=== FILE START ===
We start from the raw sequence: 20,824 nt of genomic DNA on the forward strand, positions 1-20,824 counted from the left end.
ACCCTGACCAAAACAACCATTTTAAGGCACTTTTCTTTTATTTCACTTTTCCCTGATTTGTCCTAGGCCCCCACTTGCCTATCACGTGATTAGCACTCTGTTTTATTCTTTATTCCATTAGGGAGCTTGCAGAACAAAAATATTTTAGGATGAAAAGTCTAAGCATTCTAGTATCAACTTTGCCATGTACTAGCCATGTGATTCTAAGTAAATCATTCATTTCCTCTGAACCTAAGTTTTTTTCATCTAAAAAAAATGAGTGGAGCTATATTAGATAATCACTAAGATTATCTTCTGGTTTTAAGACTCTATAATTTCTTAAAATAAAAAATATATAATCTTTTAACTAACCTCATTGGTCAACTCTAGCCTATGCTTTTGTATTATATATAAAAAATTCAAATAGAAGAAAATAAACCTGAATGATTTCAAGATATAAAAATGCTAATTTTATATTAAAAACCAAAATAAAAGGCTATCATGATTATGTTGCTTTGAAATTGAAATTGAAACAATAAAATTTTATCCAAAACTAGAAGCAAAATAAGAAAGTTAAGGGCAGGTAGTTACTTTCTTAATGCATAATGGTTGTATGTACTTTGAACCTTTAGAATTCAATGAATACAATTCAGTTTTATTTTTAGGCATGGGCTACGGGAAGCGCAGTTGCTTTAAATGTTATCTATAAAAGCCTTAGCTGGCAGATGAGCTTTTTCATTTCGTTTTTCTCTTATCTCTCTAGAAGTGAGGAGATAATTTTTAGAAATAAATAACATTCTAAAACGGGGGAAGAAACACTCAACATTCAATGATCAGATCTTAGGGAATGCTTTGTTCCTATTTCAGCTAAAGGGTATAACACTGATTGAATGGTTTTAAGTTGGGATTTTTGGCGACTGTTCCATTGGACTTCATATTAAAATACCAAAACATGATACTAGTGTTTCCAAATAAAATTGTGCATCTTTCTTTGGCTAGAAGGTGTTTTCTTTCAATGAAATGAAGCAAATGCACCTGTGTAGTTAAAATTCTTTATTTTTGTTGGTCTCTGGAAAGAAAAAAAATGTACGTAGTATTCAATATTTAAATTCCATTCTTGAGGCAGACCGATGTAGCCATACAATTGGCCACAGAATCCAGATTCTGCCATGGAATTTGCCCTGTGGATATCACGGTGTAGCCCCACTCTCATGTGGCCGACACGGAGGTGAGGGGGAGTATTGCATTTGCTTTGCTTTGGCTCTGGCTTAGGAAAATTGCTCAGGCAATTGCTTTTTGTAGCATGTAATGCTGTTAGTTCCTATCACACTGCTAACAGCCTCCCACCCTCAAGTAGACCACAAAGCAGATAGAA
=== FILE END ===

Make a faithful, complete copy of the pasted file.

We start from the raw sequence: 20,824 nt of genomic DNA on the forward strand, positions 1-20,824 counted from the left end.
ACCCTGACCAAAACAACCATTTTAAGGCACTTTTCTTTTATTTCACTTTTCCCTGATTTGTCCTAGGCCCCCACTTGCCTATCACGTGATTAGCACTCTGTTTTATTCTTTATTCCATTAGGGAGCTTGCAGAACAAAAATATTTTAGGATGAAAAGTCTAAGCATTCTAGTATCAACTTTGCCATGTACTAGCCATGTGATTCTAAGTAAATCATTCATTTCCTCTGAACCTAAGTTTTTTTCATCTAAAAAAAATGAGTGGAGCTATATTAGATAATCACTAAGATTATCTTCTGGTTTTAAGACTCTATAATTTCTTAAAATAAAAAATATATAATCTTTTAACTAACCTCATTGGTCAACTCTAGCCTATGCTTTTGTATTATATATAAAAAATTCAAATAGAAGAAAATAAACCTGAATGATTTCAAGATATAAAAATGCTAATTTTATATTAAAAACCAAAATAAAAGGCTATCATGATTATGTTGCTTTGAAATTGAAATTGAAACAATAAAATTTTATCCAAAACTAGAAGCAAAATAAGAAAGTTAAGGGCAGGTAGTTACTTTCTTAATGCATAATGGTTGTATGTACTTTGAACCTTTAGAATTCAATGAATACAATTCAGTTTTATTTTTAGGCATGGGCTACGGGAAGCGCAGTTGCTTTAAATGTTATCTATAAAAGCCTTAGCTGGCAGATGAGCTTTTTCATTTCGTTTTTCTCTTATCTCTCTAGAAGTGAGGAGATAATTTTTAGAAATAAATAACATTCTAAAACGGGGGAAGAAACACTCAACATTCAATGATCAGATCTTAGGGAATGCTTTGTTCCTATTTCAGCTAAAGGGTATAACACTGATTGAATGGTTTTAAGTTGGGATTTTTGGCGACTGTTCCATTGGACTTCATATTAAAATACCAAAACATGATACTAGTGTTTCCAAATAAAATTGTGCATCTTTCTTTGGCTAGAAGGTGTTTTCTTTCAATGAAATGAAGCAAATGCACCTGTGTAGTTAAAATTCTTTATTTTTGTTGGTCTCTGGAAAGAAAAAAAATGTACGTAGTATTCAATATTTAAATTCCATTCTTGAGGCAGACCGATGTAGCCATACAATTGGCCACAGAATCCAGATTCTGCCATGGAATTTGCCCTGTGGATATCACGGTGTAGCCCCACTCTCATGTGGCCGACACGGAGGTGAGGGGGAGTATTGCATTTGCTTTGCTTTGGCTCTGGCTTAGGAAAATTGCTCAGGCAATTGCTTTTTGTAGCATGTAATGCTGTTAGTTCCTATCACACTGCTAACAGCCTCCCACCCTCAAGTAGACCACAAAGCAGATAGAA